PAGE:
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Epperly v. State

United States District Court, D. Alaska

November 5, 2015

GORDON WARREN EPPERLY, Petitioner,
v.
STATE OF ALASKA and UNITED STATES OF AMERICA, Respondents.

ORDER RE MOTIONS

Sharon L. Gleason, United States District Judge

There are several motions pending before the Court as follows:

1. At Docket 22, Respondent State of Alaska filed a motion to dismiss under Federal Rules of Civil Procedure 7(b), 12(b)(1), and 12(b)(6).

2. At Dockets 24 and 25, Petitioner Gordon Warren Epperly filed his “Opposition to State of Alaska’s Motion to Dismiss And Petitioner’s Motion for Summary Judgment.” 3. At Dockets 29 and 30, the State of Alaska filed the “State’s Reply to Opposition to Motion to Dismiss, and Opposition to Motion for Summary Judgment.” 4. At Docket 31, Respondent United States of America filed a motion to dismiss, in which it joined the State of Alaska’s motion to dismiss. Mr. Epperly responded at Docket 33.[1] The United States replied at Docket 34. Because the United States has joined the State of Alaska’s motion to dismiss and largely echoes its arguments, the Court will address them together.[2]

Mr. Epperly, a self-represented litigant, may well have invested a considerable amount of time and energy in researching and preparing his court filings. Or perhaps his voluminous production of quotations from state and federal statutes, case law, treaties, and websites-including extensive italicization, capitalization, and underlining-reflects little more than access to the internet and a facility for cut-and-paste advocacy. Regardless, these efforts do not overcome the unavoidable conclusion that Mr. Epperly lacks the standing under Article III of the U.S. Constitution that is necessary to maintain this action in federal court. And without standing, all of Mr. Epperly’s legal and quasi-legal theories for relief will be dismissed.[3]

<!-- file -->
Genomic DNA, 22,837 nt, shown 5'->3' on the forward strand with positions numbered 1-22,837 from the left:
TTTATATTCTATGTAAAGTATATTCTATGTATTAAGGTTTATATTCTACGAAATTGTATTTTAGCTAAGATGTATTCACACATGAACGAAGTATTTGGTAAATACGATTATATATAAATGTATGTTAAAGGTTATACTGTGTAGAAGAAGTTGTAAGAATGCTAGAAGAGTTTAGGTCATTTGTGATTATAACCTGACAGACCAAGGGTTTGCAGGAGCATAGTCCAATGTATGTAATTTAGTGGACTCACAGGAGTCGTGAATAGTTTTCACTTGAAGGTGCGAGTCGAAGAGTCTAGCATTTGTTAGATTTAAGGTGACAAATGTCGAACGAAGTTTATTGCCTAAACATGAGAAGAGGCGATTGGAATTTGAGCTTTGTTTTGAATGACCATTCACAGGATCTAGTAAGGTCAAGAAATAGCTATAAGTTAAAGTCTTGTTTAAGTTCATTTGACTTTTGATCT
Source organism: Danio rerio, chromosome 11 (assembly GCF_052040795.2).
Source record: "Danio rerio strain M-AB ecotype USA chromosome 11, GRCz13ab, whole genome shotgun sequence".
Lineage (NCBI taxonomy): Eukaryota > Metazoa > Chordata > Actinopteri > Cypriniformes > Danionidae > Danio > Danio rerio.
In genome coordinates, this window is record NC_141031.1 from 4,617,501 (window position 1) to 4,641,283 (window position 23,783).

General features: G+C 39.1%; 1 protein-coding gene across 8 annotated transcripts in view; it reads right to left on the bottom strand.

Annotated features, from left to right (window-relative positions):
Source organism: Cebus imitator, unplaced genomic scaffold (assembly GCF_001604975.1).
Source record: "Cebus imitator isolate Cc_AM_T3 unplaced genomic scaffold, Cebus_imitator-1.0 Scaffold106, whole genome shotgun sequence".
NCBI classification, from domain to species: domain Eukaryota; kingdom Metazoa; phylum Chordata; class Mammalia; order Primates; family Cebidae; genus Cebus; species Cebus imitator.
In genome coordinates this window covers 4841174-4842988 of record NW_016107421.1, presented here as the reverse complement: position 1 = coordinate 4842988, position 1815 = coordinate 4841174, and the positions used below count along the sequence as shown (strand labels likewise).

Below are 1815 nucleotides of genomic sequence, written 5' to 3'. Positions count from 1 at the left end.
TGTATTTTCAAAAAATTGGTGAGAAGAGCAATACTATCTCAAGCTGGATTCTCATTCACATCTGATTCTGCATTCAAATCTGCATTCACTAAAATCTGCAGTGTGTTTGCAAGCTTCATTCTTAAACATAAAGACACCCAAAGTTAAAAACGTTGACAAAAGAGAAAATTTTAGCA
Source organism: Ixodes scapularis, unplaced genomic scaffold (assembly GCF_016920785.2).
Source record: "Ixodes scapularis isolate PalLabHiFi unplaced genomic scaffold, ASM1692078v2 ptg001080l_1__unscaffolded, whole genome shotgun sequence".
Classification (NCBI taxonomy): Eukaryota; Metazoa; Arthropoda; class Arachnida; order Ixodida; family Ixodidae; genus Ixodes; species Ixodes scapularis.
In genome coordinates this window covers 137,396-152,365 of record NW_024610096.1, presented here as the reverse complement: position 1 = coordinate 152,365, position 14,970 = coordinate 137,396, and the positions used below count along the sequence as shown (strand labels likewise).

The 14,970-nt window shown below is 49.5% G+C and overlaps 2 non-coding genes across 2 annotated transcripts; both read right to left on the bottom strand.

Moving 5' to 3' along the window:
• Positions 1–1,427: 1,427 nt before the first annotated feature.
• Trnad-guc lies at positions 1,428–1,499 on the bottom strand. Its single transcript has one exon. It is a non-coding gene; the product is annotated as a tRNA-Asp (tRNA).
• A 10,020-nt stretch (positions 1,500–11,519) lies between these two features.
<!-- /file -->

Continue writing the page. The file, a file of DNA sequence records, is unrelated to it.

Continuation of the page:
At its core, Mr. Epperly’s petition seems to express an interest in obtaining the ability to legally ingest marijuana. He indicates that despite health problems, he has been unable to locate a physician that is willing to prescribe marijuana to him.[4] Mr. Epperly’s extensive petition focuses on certain marijuana laws of the State of Alaska and certain policies of the United States, and culminates in two causes of action.[5] First, Mr. Epperly seeks a declaratory judgment that all existing marijuana laws enacted by the State of Alaska are invalid because they are preempted by federal law. Alternatively in this regard, Mr. Epperly seeks a declaratory judgment that accords him “access to and the authority to use ‘Marijuana’ for medical and recreational purposes.”[6] Second, Mr. Epperly seeks a declaratory judgment invalidating certain “Marijuana Policies” adopted by the United States Department of Justice, which he believes purport to authorize States to legalize marijuana.[7]

DISCUSSION

I. Legal Standard